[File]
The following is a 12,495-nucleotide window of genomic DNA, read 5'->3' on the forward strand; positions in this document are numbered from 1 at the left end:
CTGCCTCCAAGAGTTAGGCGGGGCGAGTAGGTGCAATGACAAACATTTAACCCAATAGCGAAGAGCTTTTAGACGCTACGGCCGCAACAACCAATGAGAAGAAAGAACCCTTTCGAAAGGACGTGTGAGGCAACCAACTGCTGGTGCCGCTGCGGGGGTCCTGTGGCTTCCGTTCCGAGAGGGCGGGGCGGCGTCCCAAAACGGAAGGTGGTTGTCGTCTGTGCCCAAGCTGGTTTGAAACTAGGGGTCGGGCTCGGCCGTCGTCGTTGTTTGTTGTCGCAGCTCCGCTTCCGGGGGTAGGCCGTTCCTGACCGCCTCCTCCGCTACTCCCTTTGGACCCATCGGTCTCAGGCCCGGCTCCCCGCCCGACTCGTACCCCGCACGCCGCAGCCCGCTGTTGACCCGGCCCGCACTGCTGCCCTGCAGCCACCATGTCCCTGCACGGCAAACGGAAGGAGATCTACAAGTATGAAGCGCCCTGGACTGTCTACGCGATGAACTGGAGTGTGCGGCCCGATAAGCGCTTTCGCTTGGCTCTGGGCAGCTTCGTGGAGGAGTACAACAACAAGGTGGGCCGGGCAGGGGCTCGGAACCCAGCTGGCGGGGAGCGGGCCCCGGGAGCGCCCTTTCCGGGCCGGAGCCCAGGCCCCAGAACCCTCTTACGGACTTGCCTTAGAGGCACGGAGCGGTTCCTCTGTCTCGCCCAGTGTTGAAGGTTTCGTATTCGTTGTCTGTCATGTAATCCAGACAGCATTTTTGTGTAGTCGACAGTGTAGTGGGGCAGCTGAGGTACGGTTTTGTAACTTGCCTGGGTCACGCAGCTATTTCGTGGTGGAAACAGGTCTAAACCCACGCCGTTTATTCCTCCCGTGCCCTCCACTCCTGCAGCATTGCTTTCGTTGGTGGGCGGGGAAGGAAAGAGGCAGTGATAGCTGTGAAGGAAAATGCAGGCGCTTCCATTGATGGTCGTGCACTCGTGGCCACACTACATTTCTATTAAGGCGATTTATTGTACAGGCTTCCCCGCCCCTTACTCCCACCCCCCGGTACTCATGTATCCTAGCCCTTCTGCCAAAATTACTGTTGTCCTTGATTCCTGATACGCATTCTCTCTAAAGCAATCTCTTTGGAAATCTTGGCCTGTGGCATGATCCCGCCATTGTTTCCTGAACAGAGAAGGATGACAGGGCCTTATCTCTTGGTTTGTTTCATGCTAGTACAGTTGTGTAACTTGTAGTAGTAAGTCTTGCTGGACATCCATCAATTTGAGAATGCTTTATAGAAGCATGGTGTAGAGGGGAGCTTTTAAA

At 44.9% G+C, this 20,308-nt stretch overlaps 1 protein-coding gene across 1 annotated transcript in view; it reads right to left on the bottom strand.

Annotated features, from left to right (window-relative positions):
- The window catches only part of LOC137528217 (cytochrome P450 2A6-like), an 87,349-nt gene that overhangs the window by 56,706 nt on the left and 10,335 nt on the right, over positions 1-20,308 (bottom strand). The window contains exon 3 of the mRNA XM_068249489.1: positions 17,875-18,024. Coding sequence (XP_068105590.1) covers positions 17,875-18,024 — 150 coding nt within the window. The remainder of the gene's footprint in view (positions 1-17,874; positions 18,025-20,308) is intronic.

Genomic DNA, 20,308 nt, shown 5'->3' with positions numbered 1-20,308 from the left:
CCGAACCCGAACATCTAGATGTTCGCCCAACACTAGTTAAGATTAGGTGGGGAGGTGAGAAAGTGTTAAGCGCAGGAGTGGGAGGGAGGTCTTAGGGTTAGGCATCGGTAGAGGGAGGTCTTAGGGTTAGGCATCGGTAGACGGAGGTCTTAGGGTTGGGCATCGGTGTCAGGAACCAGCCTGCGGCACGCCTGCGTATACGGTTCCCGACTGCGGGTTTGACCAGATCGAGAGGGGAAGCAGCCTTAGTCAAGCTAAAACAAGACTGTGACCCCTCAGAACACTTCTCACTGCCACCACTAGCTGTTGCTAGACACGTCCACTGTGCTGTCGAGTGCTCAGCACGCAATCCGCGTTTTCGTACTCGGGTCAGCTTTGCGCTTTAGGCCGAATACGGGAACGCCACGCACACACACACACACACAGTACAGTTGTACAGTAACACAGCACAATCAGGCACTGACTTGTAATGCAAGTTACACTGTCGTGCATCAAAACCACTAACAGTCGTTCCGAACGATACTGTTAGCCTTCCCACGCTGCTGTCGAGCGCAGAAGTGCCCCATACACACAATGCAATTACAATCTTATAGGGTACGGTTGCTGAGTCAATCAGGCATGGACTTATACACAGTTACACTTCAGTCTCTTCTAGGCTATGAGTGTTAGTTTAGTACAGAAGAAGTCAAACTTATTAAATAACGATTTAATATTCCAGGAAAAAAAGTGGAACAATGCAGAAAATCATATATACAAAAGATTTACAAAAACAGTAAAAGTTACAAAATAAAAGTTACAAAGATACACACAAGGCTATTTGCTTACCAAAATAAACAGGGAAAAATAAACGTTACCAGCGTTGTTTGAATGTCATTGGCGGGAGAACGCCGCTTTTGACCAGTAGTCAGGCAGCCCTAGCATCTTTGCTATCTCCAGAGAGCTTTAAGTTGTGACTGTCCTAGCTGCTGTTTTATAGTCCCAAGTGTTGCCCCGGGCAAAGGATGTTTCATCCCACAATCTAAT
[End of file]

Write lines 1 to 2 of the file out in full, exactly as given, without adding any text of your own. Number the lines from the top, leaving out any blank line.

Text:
The following is a 12,495-nucleotide window of genomic DNA, read 5'->3' on the forward strand; positions in this document are numbered from 1 at the left end:
CTGCCTCCAAGAGTTAGGCGGGGCGAGTAGGTGCAATGACAAACATTTAACCCAATAGCGAAGAGCTTTTAGACGCTACGGCCGCAACAACCAATGAGAAGAAAGAACCCTTTCGAAAGGACGTGTGAGGCAACCAACTGCTGGTGCCGCTGCGGGGGTCCTGTGGCTTCCGTTCCGAGAGGGCGGGGCGGCGTCCCAAAACGGAAGGTGGTTGTCGTCTGTGCCCAAGCTGGTTTGAAACTAGGGGTCGGGCTCGGCCGTCGTCGTTGTTTGTTGTCGCAGCTCCGCTTCCGGGGGTAGGCCGTTCCTGACCGCCTCCTCCGCTACTCCCTTTGGACCCATCGGTCTCAGGCCCGGCTCCCCGCCCGACTCGTACCCCGCACGCCGCAGCCCGCTGTTGACCCGGCCCGCACTGCTGCCCTGCAGCCACCATGTCCCTGCACGGCAAACGGAAGGAGATCTACAAGTATGAAGCGCCCTGGACTGTCTACGCGATGAACTGGAGTGTGCGGCCCGATAAGCGCTTTCGCTTGGCTCTGGGCAGCTTCGTGGAGGAGTACAACAACAAGGTGGGCCGGGCAGGGGCTCGGAACCCAGCTGGCGGGGAGCGGGCCCCGGGAGCGCCCTTTCCGGGCCGGAGCCCAGGCCCCAGAACCCTCTTACGGACTTGCCTTAGAGGCACGGAGCGGTTCCTCTGTCTCGCCCAGTGTTGAAGGTTTCGTATTCGTTGTCTGTCATGTAATCCAGACAGCATTTTTGTGTAGTCGACAGTGTAGTGGGGCAGCTGAGGTACGGTTTTGTAACTTGCCTGGGTCACGCAGCTATTTCGTGGTGGAAACAGGTCTAAACCCACGCCGTTTATTCCTCCCGTGCCCTCCACTCCTGCAGCATTGCTTTCGTTGGTGGGCGGGGAAGGAAAGAGGCAGTGATAGCTGTGAAGGAAAATGCAGGCGCTTCCATTGATGGTCGTGCACTCGTGGCCACACTACATTTCTATTAAGGCGATTTATTGTACAGGCTTCCCCGCCCCTTACTCCCACCCCCCGGTACTCATGTATCCTAGCCCTTCTGCCAAAATTACTGTTGTCCTTGATTCCTGATACGCATTCTCTCTAAAGCAATCTCTTTGGAAATCTTGGCCTGTGGCATGATCCCGCCATTGTTTCCTGAACAGAGAAGGATGACAGGGCCTTATCTCTTGGTTTGTTTCATGCTAGTACAGTTGTGTAACTTGTAGTAGTAAGTCTTGCTGGACATCCATCAATTTGAGAATGCTTTATAGAAGCATGGTGTAGAGGGGAGCTTTTAAA